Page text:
Breitbart website supporting Sen. Ted Cruz (R) of Texas and his effort
to defund Obamacare. It’s vintage Palin — she refers to “peanut
gallery pundits,” and “Capitol Hill cowards” among other
alliterations. But the part that’s perhaps getting the most attention
is her advice to Republicans: “Woman up, stand your ground, and fight
like a girl!”
OK, we’ll bite — what’s she saying here, and why?
First, Ms. Palin’s theme as a whole: Senator Cruz and his supporters
are fighting the good fight against a health-care reform law Americans
don’t support. But instead of supporting Cruz and his “liberty-loving
posse” in their attempt to stop “Obama’s train wreck,” the Republican
establishment in Washington is running the other way.
“The permanent political class in DC is nothing if not gutless and
rudderless,” writes Palin.
Anonymous sources are backstabbing Cruz in the press, says the former
Alaska governor, while the permanent political class worries that the
media will blame Republicans for a government shutdown if the fight
over the president’s signature domestic achievement leads to that.
“Here’s a little newsflash, GOP establishment: Whenever anything bad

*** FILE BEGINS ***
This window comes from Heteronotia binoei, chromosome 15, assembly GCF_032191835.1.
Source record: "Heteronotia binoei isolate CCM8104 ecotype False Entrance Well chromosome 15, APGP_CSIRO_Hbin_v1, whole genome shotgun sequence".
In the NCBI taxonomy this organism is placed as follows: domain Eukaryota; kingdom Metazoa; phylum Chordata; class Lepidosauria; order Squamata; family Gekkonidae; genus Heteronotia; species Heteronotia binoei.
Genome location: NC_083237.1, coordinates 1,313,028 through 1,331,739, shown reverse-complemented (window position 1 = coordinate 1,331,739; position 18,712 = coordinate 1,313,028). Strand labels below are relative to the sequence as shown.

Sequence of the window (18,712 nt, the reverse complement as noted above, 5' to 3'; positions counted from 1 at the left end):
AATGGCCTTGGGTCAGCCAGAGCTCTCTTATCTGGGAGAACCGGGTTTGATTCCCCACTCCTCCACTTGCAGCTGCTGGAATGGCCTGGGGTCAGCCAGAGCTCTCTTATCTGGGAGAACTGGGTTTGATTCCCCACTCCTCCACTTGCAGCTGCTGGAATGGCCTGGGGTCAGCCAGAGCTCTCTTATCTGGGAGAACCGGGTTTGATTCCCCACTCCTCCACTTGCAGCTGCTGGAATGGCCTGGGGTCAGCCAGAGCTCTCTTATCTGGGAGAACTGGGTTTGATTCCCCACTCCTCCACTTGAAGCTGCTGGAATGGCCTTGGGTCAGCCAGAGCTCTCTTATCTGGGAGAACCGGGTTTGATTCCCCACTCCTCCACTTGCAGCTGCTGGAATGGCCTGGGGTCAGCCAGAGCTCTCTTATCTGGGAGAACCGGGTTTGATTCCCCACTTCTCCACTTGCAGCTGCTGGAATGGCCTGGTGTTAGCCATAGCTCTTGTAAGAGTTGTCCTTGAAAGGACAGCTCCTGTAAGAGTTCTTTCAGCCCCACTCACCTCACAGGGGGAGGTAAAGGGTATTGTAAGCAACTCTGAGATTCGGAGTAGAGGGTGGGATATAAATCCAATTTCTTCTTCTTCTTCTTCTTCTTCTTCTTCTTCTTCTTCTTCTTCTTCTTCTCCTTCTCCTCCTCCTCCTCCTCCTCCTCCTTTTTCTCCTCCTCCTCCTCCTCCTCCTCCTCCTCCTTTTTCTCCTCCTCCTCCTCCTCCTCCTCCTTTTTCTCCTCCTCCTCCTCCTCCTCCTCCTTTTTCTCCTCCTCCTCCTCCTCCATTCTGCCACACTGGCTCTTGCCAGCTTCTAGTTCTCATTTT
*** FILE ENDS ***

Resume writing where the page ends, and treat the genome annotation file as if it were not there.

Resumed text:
happens, the media blames Republicans for it,” writes Palin. “That’s
not an excuse to roll over and play dead. It’s a call to follow the
advice I give my daughters: Woman up, stand your ground, and fight
like a girl!”
So “woman up” is her rallying cry, one that seems T-shirt-ready if
accompanied by a drawing of Palin brandishing a hockey stick. But
we’ve got an addendum here: it’s possible the GOP wouldn’t actually
take the brunt of blame for a shutdown, despite Palin’s prediction.
That’s what a new poll indicates, in any case. The just-released Pew
survey indicates that 39 percent of respondents would blame GOP in a
shutdown, and 36 would blame the Obama administration. That’s
basically a tossup since the results are within the survey’s margin of
“If the federal government shuts down because Republicans and the
Obama administration fail to agree on a budget, there will be plenty
of blame to go around,” writes the Pew Center for People & the Press.
Now, this is just one poll. Others have produced different results: A
CNN poll in early September put the possible blame burden at 51
percent on the Republicans, and 33 percent on Obama.
But if nothing else the Pew poll is a reminder that predicting blame
for an event that hasn’t yet happened is not straightforward. If it
comes to a shutdown, the public could well frame its opinion on the
particular circumstances which led to the impasse, not on what
happened during the President Clinton versus Speaker Newt Gingrich
shutdown of 1995.